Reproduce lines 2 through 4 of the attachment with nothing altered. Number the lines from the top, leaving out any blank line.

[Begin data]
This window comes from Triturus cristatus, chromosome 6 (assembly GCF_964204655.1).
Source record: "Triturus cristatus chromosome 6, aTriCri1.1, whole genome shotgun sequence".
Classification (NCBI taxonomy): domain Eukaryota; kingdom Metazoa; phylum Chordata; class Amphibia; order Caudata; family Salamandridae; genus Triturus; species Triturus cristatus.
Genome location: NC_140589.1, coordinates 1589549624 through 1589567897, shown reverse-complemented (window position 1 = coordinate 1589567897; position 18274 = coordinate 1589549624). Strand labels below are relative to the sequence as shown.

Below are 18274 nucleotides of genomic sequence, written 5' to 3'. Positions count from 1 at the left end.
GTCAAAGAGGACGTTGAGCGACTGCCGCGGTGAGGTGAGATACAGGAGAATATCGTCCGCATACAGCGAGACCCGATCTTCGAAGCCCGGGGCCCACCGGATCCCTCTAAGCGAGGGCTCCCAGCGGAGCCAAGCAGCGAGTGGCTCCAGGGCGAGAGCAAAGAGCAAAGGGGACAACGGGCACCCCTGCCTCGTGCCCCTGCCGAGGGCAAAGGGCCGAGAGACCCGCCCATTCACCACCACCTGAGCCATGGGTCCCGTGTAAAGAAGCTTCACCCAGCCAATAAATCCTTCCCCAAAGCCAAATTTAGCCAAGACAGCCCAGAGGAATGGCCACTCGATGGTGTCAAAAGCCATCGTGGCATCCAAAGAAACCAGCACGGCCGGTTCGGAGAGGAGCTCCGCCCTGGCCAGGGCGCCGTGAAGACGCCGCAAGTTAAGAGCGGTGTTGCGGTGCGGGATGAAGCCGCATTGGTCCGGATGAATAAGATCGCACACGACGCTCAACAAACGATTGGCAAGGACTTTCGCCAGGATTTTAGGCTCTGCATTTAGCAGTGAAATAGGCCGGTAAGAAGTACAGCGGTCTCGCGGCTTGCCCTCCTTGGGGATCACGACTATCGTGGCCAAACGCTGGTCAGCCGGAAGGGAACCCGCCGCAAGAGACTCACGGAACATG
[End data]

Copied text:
Source record: "Triturus cristatus chromosome 6, aTriCri1.1, whole genome shotgun sequence".
Classification (NCBI taxonomy): domain Eukaryota; kingdom Metazoa; phylum Chordata; class Amphibia; order Caudata; family Salamandridae; genus Triturus; species Triturus cristatus.
Genome location: NC_140589.1, coordinates 1589549624 through 1589567897, shown reverse-complemented (window position 1 = coordinate 1589567897; position 18274 = coordinate 1589549624). Strand labels below are relative to the sequence as shown.